Just over three-quarters of Democratic voters said that they would vote to elect a socialist president, according to poll results from Gallup released Tuesday.
The poll, conducted between January 16 and 29, asked respondents whether they identified as Republican, Democrat or independent and questioned them about their willingness to vote for candidates with "diverse characteristics."
"Between now and the 2020 political conventions, there will be discussion about the qualifications of presidential candidates—their education, age, religion, race and so on," read the poll question, according to Gallup. "If your party nominated a generally well-qualified person for president who happened to be [characteristic], would you vote for that person?"
When it came to candidates who were socialists, Democrats were most likely to answer that they would vote for them. Seventy-six percent of Democrats said they would back a socialist candidate, compared with 17 percent of Republicans and 45 percent of independents.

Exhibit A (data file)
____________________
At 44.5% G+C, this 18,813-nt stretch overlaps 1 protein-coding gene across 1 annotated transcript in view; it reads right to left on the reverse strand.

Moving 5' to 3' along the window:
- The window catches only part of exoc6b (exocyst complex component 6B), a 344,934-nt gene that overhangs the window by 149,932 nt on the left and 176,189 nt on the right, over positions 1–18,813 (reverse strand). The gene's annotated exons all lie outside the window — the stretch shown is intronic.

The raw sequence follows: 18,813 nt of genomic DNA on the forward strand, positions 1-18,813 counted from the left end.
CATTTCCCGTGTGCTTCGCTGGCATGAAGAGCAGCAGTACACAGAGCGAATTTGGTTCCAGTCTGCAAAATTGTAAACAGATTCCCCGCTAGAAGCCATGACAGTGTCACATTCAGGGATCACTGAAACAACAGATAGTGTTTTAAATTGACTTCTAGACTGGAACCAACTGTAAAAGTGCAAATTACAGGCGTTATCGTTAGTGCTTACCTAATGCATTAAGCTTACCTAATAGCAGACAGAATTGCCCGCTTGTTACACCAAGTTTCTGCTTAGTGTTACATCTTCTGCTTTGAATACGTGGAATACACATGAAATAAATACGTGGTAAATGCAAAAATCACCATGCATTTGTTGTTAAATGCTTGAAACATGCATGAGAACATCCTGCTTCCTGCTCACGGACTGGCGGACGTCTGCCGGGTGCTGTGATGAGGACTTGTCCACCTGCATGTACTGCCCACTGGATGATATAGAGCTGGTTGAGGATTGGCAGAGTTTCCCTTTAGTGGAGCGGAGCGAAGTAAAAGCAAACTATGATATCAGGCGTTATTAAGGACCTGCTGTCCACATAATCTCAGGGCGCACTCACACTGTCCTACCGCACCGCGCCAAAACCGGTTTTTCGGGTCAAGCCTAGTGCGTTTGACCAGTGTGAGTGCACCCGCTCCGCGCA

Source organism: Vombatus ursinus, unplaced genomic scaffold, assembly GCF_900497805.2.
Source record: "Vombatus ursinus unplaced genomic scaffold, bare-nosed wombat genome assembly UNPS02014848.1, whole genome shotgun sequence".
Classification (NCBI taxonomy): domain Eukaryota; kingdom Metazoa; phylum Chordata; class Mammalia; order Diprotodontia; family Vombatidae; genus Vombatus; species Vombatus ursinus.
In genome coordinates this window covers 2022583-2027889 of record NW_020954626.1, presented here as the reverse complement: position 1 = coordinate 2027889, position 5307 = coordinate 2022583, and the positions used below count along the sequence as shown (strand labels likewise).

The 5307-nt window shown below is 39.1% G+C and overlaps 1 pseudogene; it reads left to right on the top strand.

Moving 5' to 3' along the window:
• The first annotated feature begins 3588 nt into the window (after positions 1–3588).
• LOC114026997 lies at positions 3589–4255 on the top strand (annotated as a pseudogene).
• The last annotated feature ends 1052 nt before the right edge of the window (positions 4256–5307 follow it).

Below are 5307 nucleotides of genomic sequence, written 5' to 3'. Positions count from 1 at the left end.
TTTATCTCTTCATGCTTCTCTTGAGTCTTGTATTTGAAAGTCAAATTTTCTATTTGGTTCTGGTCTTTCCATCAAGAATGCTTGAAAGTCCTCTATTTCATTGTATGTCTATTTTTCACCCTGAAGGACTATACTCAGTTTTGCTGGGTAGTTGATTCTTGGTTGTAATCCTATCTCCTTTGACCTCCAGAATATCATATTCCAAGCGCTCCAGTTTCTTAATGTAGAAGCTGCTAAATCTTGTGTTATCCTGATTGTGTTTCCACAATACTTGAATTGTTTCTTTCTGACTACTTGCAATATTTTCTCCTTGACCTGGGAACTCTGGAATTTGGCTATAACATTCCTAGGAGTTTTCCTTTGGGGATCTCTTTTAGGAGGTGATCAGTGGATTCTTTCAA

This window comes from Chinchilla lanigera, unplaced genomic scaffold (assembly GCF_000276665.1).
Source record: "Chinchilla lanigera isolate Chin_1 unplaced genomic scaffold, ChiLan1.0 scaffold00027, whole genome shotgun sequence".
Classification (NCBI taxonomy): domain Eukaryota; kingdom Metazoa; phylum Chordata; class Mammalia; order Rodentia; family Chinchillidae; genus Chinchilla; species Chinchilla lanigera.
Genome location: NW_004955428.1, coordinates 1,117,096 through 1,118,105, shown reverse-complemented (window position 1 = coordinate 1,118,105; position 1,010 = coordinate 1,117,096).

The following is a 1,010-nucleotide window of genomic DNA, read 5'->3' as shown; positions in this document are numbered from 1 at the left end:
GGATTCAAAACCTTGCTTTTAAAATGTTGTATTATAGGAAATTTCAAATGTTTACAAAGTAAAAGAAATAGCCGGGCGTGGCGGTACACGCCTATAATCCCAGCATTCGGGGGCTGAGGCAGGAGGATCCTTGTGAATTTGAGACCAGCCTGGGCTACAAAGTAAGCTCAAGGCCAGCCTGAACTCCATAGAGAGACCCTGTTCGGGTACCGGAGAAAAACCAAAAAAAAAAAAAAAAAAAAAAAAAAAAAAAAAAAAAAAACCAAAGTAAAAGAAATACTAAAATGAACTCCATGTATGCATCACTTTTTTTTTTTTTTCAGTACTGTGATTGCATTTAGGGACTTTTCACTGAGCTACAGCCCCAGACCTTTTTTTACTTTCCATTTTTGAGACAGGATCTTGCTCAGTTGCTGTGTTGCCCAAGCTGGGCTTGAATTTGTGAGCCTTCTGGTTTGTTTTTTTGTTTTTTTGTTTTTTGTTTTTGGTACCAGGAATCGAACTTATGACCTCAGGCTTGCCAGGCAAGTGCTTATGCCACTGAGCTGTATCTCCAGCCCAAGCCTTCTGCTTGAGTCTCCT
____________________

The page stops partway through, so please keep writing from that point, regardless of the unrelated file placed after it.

Being a socialist was the only characteristic to receive "majority opposition" from most Americans, according to Gallup. That is, a plurality of Americans said they would not vote for a socialist. About 53 percent of Americans said they would not vote for a socialist, while 45 percent said that they would. The percentage of those who would vote that way was down 2 points from a 2015 Gallup poll that asked the same question.
The poll results came on the day of the New Hampshire primary, and Vermont Senator Bernie Sanders is the only candidate in the Democratic field to have declared himself a socialist—albeit a democratic socialist, which the Gallup poll did not specifically ask about. Sanders performed well in the Iowa caucuses earlier this month and took away only one less delegate than former Indiana mayor Pete Buttigieg, who earned the most. However, both campaigns are asking for a partial recanvass of the caucus results.
Misconceptions about the precise meaning of Sander's "socialism" abound, with many Americans conflating the term with communism in nations such as Venezuela and Russia. But the Vermont senator's policies are more in line with the type of socialism seen in Scandinavian countries, a political science professor noted in a Newsweek interview.
At the February 7 Democratic debate, a moderator asked the candidates whether they would be bothered if a democratic socialist—presumably one like Sanders—represented the party in the general election. Only one candidate, Senator Amy Klobuchar of Minnesota, raised her hand.